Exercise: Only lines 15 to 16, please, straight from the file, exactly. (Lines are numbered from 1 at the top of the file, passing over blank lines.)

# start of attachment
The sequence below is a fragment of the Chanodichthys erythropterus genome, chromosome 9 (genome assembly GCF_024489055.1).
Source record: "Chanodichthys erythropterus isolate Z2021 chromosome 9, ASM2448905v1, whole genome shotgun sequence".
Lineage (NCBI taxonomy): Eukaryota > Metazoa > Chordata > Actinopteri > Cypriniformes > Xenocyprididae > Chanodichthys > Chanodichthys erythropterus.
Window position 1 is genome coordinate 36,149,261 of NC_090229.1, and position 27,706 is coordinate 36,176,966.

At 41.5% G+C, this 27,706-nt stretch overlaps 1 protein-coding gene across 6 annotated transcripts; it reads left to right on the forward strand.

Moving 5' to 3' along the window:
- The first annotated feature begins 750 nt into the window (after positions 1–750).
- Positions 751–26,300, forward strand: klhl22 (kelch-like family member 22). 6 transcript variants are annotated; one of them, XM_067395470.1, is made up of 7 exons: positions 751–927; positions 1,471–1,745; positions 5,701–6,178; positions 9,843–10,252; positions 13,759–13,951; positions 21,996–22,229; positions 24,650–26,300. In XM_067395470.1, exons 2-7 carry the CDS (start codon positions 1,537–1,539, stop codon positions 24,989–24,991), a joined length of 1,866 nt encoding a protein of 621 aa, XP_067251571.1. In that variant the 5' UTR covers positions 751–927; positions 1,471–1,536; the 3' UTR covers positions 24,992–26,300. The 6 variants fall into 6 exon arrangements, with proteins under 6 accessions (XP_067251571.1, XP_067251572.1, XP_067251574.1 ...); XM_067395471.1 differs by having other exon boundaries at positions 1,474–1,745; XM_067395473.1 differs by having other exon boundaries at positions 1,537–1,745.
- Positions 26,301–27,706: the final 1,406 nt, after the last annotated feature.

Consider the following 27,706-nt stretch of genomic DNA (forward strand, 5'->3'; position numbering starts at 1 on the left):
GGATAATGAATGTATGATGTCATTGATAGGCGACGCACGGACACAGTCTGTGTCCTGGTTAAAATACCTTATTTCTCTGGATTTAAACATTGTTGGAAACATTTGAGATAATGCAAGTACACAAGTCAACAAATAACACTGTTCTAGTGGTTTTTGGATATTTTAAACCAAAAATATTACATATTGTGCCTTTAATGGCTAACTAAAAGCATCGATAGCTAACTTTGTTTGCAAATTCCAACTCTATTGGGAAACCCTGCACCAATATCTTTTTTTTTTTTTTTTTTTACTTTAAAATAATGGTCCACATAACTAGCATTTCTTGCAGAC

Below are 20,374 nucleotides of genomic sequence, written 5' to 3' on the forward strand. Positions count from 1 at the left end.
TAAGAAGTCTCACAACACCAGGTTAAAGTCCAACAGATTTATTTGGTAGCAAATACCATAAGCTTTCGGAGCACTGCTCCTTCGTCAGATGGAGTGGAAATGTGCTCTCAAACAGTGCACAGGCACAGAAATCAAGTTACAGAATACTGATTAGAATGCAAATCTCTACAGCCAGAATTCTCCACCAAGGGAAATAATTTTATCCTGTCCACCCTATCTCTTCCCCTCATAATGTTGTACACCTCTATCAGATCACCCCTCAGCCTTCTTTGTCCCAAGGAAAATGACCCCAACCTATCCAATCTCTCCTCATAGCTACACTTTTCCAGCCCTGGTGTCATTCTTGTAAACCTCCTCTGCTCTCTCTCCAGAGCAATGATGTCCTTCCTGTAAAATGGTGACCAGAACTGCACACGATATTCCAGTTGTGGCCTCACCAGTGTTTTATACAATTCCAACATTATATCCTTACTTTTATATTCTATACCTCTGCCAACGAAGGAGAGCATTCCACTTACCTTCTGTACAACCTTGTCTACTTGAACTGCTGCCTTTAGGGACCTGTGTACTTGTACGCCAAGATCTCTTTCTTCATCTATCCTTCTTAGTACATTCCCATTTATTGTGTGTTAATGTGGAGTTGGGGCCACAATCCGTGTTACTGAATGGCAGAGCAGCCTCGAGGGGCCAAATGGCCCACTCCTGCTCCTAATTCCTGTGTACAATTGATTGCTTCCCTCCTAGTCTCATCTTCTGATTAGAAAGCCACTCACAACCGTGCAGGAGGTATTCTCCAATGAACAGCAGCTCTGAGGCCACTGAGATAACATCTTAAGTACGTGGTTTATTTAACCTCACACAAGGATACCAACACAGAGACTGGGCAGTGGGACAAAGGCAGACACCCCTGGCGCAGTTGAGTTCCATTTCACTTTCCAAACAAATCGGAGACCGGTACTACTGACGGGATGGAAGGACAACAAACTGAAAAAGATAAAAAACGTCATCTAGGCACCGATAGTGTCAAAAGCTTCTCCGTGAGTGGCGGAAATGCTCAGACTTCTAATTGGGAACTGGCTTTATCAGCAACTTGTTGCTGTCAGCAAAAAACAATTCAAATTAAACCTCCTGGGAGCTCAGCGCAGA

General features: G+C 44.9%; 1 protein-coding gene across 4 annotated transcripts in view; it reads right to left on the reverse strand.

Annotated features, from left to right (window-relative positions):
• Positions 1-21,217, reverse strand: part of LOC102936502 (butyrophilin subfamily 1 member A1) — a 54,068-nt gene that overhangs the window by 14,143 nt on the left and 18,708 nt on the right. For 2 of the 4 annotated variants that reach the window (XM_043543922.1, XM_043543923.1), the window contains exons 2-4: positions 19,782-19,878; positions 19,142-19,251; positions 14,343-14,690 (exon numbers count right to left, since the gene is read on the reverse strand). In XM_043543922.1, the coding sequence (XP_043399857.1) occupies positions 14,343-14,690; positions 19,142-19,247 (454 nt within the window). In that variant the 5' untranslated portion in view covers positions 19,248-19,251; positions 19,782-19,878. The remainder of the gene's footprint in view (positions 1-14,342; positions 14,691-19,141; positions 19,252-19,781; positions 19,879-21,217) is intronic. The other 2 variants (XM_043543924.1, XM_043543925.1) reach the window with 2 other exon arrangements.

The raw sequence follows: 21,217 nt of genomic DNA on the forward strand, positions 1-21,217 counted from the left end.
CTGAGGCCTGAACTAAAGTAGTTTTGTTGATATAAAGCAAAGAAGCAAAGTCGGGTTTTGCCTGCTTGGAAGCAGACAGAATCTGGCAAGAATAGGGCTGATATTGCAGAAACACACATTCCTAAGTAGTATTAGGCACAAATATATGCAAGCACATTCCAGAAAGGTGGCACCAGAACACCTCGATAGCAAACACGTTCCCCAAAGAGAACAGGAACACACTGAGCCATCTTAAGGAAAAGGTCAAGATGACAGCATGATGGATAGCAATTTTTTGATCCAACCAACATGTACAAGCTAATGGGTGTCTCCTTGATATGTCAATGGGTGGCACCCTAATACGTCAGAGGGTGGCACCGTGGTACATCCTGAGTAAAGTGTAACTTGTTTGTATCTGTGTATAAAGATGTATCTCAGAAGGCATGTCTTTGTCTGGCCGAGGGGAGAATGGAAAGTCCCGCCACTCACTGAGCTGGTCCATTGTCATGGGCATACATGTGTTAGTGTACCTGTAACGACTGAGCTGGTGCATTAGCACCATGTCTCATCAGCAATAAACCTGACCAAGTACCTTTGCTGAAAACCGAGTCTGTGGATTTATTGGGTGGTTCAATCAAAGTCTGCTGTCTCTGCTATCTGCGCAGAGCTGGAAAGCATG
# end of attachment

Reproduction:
Annotated features, from left to right (window-relative positions):
• Positions 1-21,217, reverse strand: part of LOC102936502 (butyrophilin subfamily 1 member A1) — a 54,068-nt gene that overhangs the window by 14,143 nt on the left and 18,708 nt on the right. For 2 of the 4 annotated variants that reach the window (XM_043543922.1, XM_043543923.1), the window contains exons 2-4: positions 19,782-19,878; positions 19,142-19,251; positions 14,343-14,690 (exon numbers count right to left, since the gene is read on the reverse strand). In XM_043543922.1, the coding sequence (XP_043399857.1) occupies positions 14,343-14,690; positions 19,142-19,247 (454 nt within the window). In that variant the 5' untranslated portion in view covers positions 19,248-19,251; positions 19,782-19,878. The remainder of the gene's footprint in view (positions 1-14,342; positions 14,691-19,141; positions 19,252-19,781; positions 19,879-21,217) is intronic. The other 2 variants (XM_043543924.1, XM_043543925.1) reach the window with 2 other exon arrangements.